Neuro-Plastique by Phil Western

Chrome Corpse, “Lonely God”
Folks might remember that we’ve been heartily impressed by the first record from Seattle’s Chrome Corpse as well as the pure punk energy of their live set. A split cassette with Night Terrors is yielding two new tracks from the still very young and fresh act, which deliver plenty of the raw and punchy brand of EBM we’ve come to love from Chrome Corpse, but might also show some slightly more ambitious instrumentation and arrangements.
Night Terrors / Chrome Corpse by Chrome Corpse

The Tear Garden, “Strange Land”
We’re such stans for the long-running collaboration of Cevin Key and Edward Ka-Spel that the release of a new Tear Garden album is basically a national holiday at the HQ. We haven’t spent as much time with The Brown Acid Caveat as we’d like yet, but one thing we’ve noted is how upbeat many of these songs are, not too far off from the band’s latter albums for Nettwerk. We’ve been accused of overstating how sad current day Ka-Spel material seems to our ears, but this is different, reflecting that wry melancholia that has always been his trademark.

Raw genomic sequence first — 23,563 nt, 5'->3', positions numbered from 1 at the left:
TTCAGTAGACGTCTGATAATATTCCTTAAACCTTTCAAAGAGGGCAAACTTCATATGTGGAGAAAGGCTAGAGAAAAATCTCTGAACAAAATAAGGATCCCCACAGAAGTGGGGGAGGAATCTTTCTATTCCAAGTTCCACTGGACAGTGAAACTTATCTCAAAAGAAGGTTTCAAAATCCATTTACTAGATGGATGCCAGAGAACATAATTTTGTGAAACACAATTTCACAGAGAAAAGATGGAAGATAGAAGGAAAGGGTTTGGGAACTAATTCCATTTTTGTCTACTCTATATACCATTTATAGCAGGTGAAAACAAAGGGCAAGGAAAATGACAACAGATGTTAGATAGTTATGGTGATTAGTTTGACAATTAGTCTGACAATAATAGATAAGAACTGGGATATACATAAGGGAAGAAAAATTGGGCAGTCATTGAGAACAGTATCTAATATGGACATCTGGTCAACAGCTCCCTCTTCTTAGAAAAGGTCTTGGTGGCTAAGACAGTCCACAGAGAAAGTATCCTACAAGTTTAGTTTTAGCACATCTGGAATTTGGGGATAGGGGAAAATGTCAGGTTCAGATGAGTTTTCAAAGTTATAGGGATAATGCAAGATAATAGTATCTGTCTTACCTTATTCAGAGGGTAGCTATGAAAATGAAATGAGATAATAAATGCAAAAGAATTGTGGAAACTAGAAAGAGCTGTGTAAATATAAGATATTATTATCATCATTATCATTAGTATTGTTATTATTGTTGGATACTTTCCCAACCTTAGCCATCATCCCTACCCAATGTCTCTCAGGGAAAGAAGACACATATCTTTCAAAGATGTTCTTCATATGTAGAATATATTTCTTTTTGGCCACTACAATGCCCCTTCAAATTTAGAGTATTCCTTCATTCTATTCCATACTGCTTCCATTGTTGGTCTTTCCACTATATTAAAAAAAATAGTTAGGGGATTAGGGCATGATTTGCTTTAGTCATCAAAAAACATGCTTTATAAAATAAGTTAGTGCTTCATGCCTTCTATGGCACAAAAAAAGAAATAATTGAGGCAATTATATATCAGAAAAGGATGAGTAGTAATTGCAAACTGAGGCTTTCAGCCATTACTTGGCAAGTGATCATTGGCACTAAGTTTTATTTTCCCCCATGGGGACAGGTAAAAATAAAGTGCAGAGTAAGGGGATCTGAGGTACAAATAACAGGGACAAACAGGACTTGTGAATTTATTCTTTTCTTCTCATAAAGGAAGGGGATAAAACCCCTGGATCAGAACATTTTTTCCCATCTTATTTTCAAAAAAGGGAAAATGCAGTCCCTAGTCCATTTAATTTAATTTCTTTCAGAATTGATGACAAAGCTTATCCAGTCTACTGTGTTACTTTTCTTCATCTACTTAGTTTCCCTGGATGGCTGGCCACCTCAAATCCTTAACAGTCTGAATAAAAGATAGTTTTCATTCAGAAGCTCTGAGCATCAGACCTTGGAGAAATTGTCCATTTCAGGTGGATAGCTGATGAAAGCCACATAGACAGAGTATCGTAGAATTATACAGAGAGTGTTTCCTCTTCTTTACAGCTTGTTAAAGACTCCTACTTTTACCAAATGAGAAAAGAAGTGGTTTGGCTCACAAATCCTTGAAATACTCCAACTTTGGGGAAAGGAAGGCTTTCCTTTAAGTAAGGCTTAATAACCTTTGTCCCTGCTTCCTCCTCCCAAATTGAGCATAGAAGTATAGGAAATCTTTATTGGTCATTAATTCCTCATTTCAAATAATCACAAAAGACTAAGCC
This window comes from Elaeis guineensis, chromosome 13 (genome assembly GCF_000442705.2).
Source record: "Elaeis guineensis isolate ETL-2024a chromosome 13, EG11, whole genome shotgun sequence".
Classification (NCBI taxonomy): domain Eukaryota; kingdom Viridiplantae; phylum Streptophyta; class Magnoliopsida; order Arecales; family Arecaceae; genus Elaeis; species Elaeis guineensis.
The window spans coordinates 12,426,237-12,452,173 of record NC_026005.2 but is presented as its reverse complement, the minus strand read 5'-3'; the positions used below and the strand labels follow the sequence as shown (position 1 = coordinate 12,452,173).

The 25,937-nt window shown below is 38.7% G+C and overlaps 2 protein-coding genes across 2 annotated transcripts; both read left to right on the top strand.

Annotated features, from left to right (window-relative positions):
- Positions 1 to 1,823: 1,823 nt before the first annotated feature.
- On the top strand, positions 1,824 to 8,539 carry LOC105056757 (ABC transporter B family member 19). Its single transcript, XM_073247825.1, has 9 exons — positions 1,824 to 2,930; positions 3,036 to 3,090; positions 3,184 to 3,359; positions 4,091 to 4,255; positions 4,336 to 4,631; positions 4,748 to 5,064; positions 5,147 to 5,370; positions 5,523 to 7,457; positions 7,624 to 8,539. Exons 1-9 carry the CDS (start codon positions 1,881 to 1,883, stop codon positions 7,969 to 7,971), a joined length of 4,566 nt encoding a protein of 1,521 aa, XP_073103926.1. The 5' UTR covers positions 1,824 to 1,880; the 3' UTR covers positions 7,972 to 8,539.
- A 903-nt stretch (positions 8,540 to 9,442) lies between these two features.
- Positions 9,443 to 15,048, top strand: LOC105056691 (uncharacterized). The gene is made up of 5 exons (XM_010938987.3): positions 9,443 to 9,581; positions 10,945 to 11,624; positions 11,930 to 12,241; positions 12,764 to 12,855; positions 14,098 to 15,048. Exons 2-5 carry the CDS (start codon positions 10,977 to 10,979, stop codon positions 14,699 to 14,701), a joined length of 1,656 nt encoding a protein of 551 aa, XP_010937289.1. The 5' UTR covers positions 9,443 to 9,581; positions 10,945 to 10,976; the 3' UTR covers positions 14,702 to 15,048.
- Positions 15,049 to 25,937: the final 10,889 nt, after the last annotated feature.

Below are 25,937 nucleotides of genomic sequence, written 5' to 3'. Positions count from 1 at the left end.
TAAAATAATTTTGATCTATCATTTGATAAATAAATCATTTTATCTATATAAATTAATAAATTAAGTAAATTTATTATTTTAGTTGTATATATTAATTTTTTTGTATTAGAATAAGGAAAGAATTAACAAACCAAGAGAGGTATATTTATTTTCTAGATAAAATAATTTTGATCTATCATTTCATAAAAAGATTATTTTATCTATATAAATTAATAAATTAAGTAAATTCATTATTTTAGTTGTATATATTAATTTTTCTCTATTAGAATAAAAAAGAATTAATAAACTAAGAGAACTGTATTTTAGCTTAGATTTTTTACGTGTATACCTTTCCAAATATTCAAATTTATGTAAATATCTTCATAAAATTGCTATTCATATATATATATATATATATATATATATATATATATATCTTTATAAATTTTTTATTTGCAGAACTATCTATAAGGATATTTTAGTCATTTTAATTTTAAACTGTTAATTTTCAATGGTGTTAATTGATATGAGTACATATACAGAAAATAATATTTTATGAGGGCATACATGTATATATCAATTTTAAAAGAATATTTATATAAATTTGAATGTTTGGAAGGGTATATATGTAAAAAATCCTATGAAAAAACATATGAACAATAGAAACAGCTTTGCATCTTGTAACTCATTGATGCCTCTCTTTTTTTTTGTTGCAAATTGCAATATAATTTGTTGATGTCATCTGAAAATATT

Klutæ, “Black Pirahna”

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Klutæ
Black Pirahna
Læbel

Klutæ (or Klute as the project was originally known) has been an outlet for Clause Larsen’s more raw and fiery impulses as a songwriter and producer for more than 25 years. Where his more well known work as Leæther Strip has its share of hostility and anger, Klute forgoes Larsen’s baroque and sentimental inclinations altogether, with aggression as its primary musical focus. 2017′s Black Pirahna follows the blueprint of 2011′s Electro Punks Unite in expressing that pugnacity through raw old school-ish EBM, arranged with a minimum of instrumentation for maximum effect.